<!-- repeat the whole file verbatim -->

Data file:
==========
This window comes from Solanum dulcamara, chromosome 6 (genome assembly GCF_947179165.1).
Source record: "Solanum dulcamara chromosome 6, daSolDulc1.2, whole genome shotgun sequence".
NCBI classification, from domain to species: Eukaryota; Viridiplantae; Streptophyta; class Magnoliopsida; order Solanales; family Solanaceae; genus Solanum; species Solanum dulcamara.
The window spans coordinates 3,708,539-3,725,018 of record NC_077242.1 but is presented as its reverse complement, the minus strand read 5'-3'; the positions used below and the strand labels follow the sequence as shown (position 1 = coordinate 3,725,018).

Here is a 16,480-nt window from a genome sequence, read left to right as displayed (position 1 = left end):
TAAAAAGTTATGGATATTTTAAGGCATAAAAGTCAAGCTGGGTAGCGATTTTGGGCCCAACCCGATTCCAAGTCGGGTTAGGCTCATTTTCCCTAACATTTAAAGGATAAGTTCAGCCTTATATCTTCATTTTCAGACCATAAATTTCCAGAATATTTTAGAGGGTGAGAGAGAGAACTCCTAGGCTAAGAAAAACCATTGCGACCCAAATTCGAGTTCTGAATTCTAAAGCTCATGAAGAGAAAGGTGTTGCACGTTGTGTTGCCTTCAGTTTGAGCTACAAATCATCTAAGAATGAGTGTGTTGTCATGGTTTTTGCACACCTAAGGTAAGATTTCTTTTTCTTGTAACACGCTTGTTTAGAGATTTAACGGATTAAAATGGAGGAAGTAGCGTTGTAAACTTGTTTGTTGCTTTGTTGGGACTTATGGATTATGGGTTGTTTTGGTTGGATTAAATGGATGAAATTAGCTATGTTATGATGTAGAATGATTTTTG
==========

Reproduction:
This window comes from Solanum dulcamara, chromosome 6 (genome assembly GCF_947179165.1).
Source record: "Solanum dulcamara chromosome 6, daSolDulc1.2, whole genome shotgun sequence".
NCBI classification, from domain to species: Eukaryota; Viridiplantae; Streptophyta; class Magnoliopsida; order Solanales; family Solanaceae; genus Solanum; species Solanum dulcamara.
The window spans coordinates 3,708,539-3,725,018 of record NC_077242.1 but is presented as its reverse complement, the minus strand read 5'-3'; the positions used below and the strand labels follow the sequence as shown (position 1 = coordinate 3,725,018).

Here is a 16,480-nt window from a genome sequence, read left to right as displayed (position 1 = left end):
TAAAAAGTTATGGATATTTTAAGGCATAAAAGTCAAGCTGGGTAGCGATTTTGGGCCCAACCCGATTCCAAGTCGGGTTAGGCTCATTTTCCCTAACATTTAAAGGATAAGTTCAGCCTTATATCTTCATTTTCAGACCATAAATTTCCAGAATATTTTAGAGGGTGAGAGAGAGAACTCCTAGGCTAAGAAAAACCATTGCGACCCAAATTCGAGTTCTGAATTCTAAAGCTCATGAAGAGAAAGGTGTTGCACGTTGTGTTGCCTTCAGTTTGAGCTACAAATCATCTAAGAATGAGTGTGTTGTCATGGTTTTTGCACACCTAAGGTAAGATTTCTTTTTCTTGTAACACGCTTGTTTAGAGATTTAACGGATTAAAATGGAGGAAGTAGCGTTGTAAACTTGTTTGTTGCTTTGTTGGGACTTATGGATTATGGGTTGTTTTGGTTGGATTAAATGGATGAAATTAGCTATGTTATGATGTAGAATGATTTTTG